Payroll tax-cut plan rejected, but workers aren’t in the clear

Columnist

Federal workers dodged a bullet last month when the Joint Select Committee on Deficit Reduction died without approving employee cuts or anything else.

But they are not out of the line of fire yet, nor will they be for some time.

Joe Davidson writes the Federal Diary, a column about federal government and workplace issues that celebrated its 80th birthday in November 2012. Davidson previously was an assistant city editor at The Washington Post and a Washington and foreign correspondent with The Wall Street Journal, where he covered federal agencies and political campaigns. View Archive

The first demonstration of that came Wednesday when Senate Republicans proposed taking money from government workers to cover the cost of extending the payroll tax cut.

Legislation proposed by Sen. Dean Heller (R-Nev.) would have, among other provisions, added three years to the two-year federal pay freeze. Instead of the freeze ending Dec. 31, 2012, it would have go through 2015. Heller said his plan was “treating taxpayers’ dollars responsibly.”

It certainly treats federal workers cavalierly.

Senate Republicans seem to forget that federal workers are contributing to deficit reduction by giving up $60 billion over 10 years through the current freeze. And the workforce certainly will take additional hits when the government cuts its budget by trillions of dollars as Uncle Sam tries to dig out of his deep financial hole.

But Heller’s legislation showed that while the failure of the joint “supercommittee” makes across the board cuts less likely, because they would have received expedited consideration with that panel’s approval, measures such as his remain a possibility. The probability that they can become law, however, is another question because of Democratic opposition. In fact, Heller’s bill was defeated Thursday night.

That opposition does not mean that talks about compensation are automatically rejected by Democrats, who want to fund the tax cut by taxing the rich.

Although he opposed Heller’s plan, Rep. Steny H. Hoyer (Md.), the second-ranking Democrat in the House, has said, “Federal employees and I welcome a discussion on pay and benefits...” to strongly defend that compensation.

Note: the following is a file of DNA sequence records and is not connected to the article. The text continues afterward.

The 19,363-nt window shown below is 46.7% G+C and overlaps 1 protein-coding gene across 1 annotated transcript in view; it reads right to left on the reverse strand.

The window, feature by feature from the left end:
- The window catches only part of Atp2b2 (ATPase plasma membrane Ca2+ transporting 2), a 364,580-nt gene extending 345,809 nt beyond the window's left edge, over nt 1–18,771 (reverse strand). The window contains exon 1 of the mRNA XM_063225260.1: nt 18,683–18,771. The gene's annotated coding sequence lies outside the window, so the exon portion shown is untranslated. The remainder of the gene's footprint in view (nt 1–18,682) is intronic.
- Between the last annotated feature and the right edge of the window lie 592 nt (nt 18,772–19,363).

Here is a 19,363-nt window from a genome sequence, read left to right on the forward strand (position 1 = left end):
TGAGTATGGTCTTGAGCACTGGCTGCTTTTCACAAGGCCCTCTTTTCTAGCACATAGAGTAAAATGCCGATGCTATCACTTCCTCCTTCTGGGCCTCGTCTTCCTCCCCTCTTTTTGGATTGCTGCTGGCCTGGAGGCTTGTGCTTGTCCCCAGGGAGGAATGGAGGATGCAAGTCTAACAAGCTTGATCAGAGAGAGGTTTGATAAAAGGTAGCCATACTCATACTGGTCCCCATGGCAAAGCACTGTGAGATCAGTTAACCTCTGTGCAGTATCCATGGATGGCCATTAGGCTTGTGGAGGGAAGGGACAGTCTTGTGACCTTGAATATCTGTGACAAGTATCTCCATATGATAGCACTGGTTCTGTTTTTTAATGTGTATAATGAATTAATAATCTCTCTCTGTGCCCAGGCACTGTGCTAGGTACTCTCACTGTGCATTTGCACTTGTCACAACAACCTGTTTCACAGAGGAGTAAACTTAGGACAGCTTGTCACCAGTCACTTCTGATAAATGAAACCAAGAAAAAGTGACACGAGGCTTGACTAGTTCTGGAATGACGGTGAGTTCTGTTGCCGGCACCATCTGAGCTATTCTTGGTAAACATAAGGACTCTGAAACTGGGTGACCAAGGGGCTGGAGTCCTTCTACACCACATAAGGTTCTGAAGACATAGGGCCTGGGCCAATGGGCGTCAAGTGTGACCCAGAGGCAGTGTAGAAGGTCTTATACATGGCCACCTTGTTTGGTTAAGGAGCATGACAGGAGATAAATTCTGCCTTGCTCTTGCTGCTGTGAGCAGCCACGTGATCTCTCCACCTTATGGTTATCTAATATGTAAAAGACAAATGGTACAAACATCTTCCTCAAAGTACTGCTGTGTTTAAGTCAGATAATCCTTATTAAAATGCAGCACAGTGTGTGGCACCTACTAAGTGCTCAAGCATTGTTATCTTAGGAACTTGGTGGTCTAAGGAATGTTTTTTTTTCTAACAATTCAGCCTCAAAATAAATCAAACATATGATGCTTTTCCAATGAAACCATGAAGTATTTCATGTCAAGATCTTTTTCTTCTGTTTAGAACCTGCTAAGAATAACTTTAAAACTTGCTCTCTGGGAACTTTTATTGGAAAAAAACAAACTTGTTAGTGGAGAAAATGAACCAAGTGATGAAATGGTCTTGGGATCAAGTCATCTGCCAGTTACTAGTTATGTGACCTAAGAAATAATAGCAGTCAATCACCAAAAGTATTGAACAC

But in this environment, federal employees may have more to lose than to gain from that discussion.

Heller’s bill also would have cut the federal workforce by 10 percent through attrition. The legislation says, “The head of each agency may hire no more than 1 employee in that agency for every 3 full-time employees who leave employment in that agency.” The bill did allow for exemptions in cases of national security and other emergencies.

If cuts are inevitable, there are smarter ways to handle taxpayers’ dollars responsibly. The one-cut-size-fits-all approach would treat agencies the same, regardless of their circumstances.

Labor organizations including the broad-based Federal Workers Alliance and the Federal-Postal Coalition (with their overlapping memberships) denounced the Heller bill before the 20-78 vote.

National Federation of Federal Employees President William R. Dougan said it is “absolutely unacceptable.”

“It is despicable that our elected representatives in Washington would propose taking thousands from the pockets of VA nurses, border-patrol agents and food-safety inspectors simply to protect a small group of millionaires and billionaires,” he said.

Heller’s office did not respond to requests for comment.

American Federation of Government Employees President John Gage called the GOP plan “hypocrisy at its worst. I’d like lawmakers to explain to me how you create jobs and spur growth by cutting jobs and taking money out of the pockets of middle-class workers.”

Colleen M. Kelley, president of the National Treasury Employees Union, contrasted the Republican proposal with the Democrats’ plan to impose a small tax on millionaires.

“This proposal makes clear that Senate Republicans stand firmly on the side of the wealthiest Americans and are turning their backs on middle-class families,” Kelley said.

She added: “Continually freezing federal pay farther and farther into the future and cutting agencies that provide needed services to the public without asking the wealthiest Americans to share in the sacrifice at all is not what the majority of Americans support.”

Rep. Chris Van Hollen (D), who, like Hoyer, has a Maryland district with thousands of federal employees, called the Republican payroll tax proposal “another cynical ploy to single out federal employees for unfair treatment.”

In his letter to Congress, International Federation of Professional & Technical Engineer President Gregory J. Junemann said the freeze “represents up to a $50,000 pay cut, not counting interests earnings, for an individual [upper-level] employee over the next decade. . . . However, that has not stopped some in Congress, including this latest attempt, to target federal employees again.”

This attempt will not be the last.

Follow the Federal Diary on Twitter: @JoeDavidsonWP

politics

Success! Check your inbox for details. You might also like:

Please enter a valid email address

See all newsletters

Comments
Show Comments
Most Read Politics

politics

Success! Check your inbox for details.

See all newsletters